Recently, we’ve been using camera traps to capture videos of birds using our birdbaths. One of my favourites is the video of these wonderful silvereyes flocking around a dish in some coastal habitat below! Silvereyes migrate in large groups, feed and drink together and that’s why you can see so many together.
In this post I’ll explain the things we’ve learnt about how to use and set up a camera trap to get the best footage of birds in your area.
How Camera Traps Work
Most camera traps are triggered by a combination of motion and infrared heat sensors.
Motions sensors can detect movement of anything within their range so it’s important to make sure there’s not too much vegetation dancing around in the background. Moving branches like the ones in the video below can result in hundreds of empty clips and lack of space on your SD card. So beware of the wind!
Infrared sensors work by detecting heat signatures of animals that pass within the frame. They usually work well and only take empty clips on really hot days when the sensor picks up on hot objects in the environment such as rocks by mistake.
Choosing a Position
You’ll want to take into account the lighting, background, accessibility for birds and whether there are any objects in front of the sensors that might set it off at an inappropriate time.
If possible, place the camera in a north-facing position so that it receives a mostly even amount of sunlight throughout the day. You’ll get images of beautifully lit up birds like this Little Wattlebird if the light is falling nicely from behind the camera lens.
In the image you can also see that background is really important. Banksia branches dangle down from above and there was also thickets of tea tree just outside the frame for birds to leap from. If you want to attract native birds some native habitat in the background not only looks good, but provides shelter and access from which birds can jump into the picture.
Knowing your Birds
Habitat is essential! Birds need somewhere to land, feed and drink and will feel safer if there’s a lot of thick vegetation around to protect them from predators. This is especially true of small birds and not as big of a deal for large birds that tend to be a bit bolder. See this Lewin’s Honeyeater enjoying the serenity and shade of the cabbage palm, which is dense and protects the birdbath that it’s splashing around in.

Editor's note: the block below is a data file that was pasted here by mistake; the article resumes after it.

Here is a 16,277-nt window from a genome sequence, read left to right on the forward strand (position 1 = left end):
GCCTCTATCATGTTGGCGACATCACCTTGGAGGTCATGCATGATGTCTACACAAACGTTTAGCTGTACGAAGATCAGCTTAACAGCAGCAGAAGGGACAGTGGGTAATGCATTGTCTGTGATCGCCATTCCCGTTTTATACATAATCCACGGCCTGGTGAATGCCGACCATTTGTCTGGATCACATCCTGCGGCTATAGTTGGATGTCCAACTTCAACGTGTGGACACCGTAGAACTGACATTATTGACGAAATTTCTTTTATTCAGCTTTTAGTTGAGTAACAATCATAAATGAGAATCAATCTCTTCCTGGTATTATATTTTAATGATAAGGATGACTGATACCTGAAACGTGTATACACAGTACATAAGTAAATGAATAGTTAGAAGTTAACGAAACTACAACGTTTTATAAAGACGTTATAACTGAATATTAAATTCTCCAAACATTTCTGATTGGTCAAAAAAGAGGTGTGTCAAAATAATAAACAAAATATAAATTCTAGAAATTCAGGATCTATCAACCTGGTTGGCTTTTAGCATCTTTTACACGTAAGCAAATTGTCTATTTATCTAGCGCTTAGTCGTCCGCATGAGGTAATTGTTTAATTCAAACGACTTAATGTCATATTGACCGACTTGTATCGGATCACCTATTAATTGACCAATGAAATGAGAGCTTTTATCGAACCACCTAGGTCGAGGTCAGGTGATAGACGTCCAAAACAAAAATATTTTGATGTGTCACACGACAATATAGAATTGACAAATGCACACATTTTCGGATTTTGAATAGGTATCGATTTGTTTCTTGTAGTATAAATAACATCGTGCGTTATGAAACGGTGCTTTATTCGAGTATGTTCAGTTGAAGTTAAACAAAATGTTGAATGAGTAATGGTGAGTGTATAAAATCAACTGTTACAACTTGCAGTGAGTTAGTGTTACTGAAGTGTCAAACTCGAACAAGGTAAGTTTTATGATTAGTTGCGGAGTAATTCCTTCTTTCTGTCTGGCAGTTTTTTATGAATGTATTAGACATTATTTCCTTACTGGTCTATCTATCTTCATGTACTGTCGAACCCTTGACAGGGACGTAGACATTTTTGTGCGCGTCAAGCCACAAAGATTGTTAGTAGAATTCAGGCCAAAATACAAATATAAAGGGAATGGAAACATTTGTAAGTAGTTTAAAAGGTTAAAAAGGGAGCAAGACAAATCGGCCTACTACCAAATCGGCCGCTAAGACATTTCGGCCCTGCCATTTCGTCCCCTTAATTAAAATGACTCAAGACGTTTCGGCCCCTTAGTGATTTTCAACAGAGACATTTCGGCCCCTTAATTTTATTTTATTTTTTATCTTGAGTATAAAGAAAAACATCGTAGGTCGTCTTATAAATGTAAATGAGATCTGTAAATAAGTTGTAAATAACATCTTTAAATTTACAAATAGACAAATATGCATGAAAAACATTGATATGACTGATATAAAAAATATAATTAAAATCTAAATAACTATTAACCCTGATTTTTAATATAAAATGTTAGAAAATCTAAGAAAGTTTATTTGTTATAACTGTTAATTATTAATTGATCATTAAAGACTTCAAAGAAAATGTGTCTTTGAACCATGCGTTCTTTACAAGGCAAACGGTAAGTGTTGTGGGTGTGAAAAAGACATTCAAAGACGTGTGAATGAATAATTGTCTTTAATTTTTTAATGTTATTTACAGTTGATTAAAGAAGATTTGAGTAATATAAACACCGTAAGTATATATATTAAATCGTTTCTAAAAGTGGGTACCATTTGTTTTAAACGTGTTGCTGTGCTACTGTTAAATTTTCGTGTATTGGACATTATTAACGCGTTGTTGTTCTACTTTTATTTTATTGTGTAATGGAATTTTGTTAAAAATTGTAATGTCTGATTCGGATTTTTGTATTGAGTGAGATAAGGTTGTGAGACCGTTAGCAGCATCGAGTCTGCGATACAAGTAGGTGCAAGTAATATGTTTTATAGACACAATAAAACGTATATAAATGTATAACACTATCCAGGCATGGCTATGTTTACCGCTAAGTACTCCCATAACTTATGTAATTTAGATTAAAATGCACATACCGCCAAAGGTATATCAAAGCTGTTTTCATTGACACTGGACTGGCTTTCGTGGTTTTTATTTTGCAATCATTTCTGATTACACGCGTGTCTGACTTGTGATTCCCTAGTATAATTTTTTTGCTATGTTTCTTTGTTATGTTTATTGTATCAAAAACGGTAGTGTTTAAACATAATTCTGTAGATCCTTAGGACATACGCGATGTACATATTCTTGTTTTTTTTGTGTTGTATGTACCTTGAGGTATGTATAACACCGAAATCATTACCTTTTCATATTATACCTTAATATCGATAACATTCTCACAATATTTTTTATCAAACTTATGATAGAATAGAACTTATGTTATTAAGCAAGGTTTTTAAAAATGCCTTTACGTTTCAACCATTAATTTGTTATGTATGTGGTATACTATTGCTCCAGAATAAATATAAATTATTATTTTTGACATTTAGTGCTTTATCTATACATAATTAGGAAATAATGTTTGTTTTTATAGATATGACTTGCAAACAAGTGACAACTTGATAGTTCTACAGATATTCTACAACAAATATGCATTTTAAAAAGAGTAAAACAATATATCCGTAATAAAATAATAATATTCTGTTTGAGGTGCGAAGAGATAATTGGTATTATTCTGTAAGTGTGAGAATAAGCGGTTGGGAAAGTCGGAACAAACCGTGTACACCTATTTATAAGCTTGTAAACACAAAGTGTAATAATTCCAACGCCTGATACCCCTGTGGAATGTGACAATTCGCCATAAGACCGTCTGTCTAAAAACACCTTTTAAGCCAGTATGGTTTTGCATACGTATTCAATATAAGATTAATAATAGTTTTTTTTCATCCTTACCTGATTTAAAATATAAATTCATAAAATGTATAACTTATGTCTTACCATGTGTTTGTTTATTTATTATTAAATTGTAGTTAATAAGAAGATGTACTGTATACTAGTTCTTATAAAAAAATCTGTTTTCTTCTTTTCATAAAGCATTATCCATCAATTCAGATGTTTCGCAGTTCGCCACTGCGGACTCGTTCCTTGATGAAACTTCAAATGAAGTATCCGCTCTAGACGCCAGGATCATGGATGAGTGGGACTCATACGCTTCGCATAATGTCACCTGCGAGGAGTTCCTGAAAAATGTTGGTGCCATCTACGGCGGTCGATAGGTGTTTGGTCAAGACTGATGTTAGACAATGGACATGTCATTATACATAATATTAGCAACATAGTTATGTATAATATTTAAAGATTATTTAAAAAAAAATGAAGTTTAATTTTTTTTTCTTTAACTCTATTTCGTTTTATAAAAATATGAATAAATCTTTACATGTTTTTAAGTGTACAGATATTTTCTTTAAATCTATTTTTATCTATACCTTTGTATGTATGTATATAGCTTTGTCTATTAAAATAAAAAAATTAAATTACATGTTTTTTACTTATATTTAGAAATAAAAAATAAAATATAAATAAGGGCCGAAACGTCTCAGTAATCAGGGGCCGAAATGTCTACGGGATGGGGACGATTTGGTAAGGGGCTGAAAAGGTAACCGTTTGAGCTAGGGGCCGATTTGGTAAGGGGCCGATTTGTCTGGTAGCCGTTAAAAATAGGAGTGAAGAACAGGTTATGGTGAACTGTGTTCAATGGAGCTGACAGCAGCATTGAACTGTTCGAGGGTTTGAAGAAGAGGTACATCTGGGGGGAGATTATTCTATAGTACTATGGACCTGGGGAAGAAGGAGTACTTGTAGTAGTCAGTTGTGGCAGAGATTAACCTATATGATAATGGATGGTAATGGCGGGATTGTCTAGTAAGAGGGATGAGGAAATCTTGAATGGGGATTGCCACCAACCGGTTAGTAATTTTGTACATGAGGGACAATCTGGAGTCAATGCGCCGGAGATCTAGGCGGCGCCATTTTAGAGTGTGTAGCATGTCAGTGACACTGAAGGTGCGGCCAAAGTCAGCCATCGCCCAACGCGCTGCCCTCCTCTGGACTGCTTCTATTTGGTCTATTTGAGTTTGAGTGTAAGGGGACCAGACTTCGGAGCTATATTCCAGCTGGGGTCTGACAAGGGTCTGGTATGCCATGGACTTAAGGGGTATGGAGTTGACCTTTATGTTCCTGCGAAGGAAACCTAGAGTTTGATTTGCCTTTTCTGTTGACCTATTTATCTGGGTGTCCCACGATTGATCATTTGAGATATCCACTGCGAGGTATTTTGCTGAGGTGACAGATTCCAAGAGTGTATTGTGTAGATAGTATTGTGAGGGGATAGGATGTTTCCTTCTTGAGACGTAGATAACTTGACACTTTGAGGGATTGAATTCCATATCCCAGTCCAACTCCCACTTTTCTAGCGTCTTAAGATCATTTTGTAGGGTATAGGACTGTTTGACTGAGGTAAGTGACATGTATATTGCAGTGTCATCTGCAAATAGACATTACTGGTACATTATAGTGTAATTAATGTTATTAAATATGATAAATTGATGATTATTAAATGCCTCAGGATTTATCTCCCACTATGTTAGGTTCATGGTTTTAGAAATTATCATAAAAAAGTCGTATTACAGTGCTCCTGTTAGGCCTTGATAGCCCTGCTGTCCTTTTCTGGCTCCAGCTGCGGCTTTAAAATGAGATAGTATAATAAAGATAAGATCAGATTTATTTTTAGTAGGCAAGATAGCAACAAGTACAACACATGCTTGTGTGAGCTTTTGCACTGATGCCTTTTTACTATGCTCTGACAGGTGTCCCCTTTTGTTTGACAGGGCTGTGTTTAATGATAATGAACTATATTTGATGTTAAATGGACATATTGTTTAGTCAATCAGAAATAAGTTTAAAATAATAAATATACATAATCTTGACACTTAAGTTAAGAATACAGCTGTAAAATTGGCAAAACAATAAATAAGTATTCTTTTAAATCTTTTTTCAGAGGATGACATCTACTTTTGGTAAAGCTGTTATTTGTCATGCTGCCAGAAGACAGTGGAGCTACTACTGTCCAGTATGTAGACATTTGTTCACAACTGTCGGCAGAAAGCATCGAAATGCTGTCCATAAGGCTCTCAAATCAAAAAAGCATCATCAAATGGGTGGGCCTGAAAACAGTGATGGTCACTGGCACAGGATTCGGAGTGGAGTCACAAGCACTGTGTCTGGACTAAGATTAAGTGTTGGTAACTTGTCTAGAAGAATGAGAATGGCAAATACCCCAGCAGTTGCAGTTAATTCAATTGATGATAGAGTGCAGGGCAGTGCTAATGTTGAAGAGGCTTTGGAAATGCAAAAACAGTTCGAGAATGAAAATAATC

The time of year it is will also determine what kind of birds you’ll be likely to see. For instance, Grey Fantails sometimes remain in the same area throughout the year and sometimes migrate.
Some birds travel south in Summer to breed and north or west in Winter for the warmer weather. They might also will travel up or down the mountains depending on the time of year (along an altitudinal gradient) for better weather or food resources. Birds tend to come down the mountains in autumn/winter seasons so take note of what birds you see or hear as your setting up.
The Grey Fantail in the video below visited a birdbath on the east coast of NSW in Autumn, perhaps having travelled down the nearby escarpment for different food resources.
For more info on specific bird distributions take a look at Birdlife Australia’s ‘Find a Bird‘ tool. Also be mindful of whether you’re in an urban or more natural environment. If you’re trialling a camera trap in the backyard the smell of cats can deter birds from particular areas or they might not be so likely to visit.
Mode – you can set your trap to camera, video or hybrid (which does both). Some settings on the camera are only relevant to one of the camera or video modes so check your camera trap manual if you’re confused.
Interval – this is the length of time the camera trap will wait before taking another photo/video if it has just shot one. You can often set the interval to between 1 second and 60 minutes so if you’re expecting to get a lot of empty shots in the environment you’ve chosen you might want to choose a longer interval.
Sensor Level – usually, you can choose to turn either the motion or infrared sensor on or off to avoid empty shots from waving vegetation or hot objects (see How Camera Traps Work), but most of the time it’s good to have them both on auto.
Format – the ‘execute’ setting under ‘Format’ wipes all existing memory on the SD card. Make sure you don’t accidentally press this before you upload your media to the home computer!
Models and Extra Equipment
We use and recommend Bushnell because is one of the easiest to use and takes good quality videos on models such as NatureView. More expensive models will usually take photos and videos that are slightly better quality (more megapixels, more sophisticated sensors, etc.), but you can still get nice footage of birds with the cheaper ones.
Tripods (like the one above) are probably the most useful piece of equipment to compliment camera trapping. All camera traps can be fitted to a tripod and this means you can stabilise and set-up your camera in pretty much any space.
If you don’t have a tripod the only way to mount your camera trap is around a tree using belts, which come with traps when you buy them (see below). If you’re using this method it’s a good idea to place some sticks between the camera trap and the tree. Trees rarely have a smooth vertical bark surfaces conducive to the shape of a camera trap!
Another item you might want to consider is a viewer attachment (see below) that allows you to see exactly what your frame looks like when you set-up. Models that are compatible with viewers often come with one when purchased. Otherwise find them on eBay. Some of the newer (and usually more expensive) camera traps have an external viewer already built into them, which serves the same function.
Finally, if you want some really detailed info on how camera traps work and how best to set them up check out this resource: https://onlinelibrary.wiley.com/doi/pdf/10.1111/aje.12563
The Mallee Team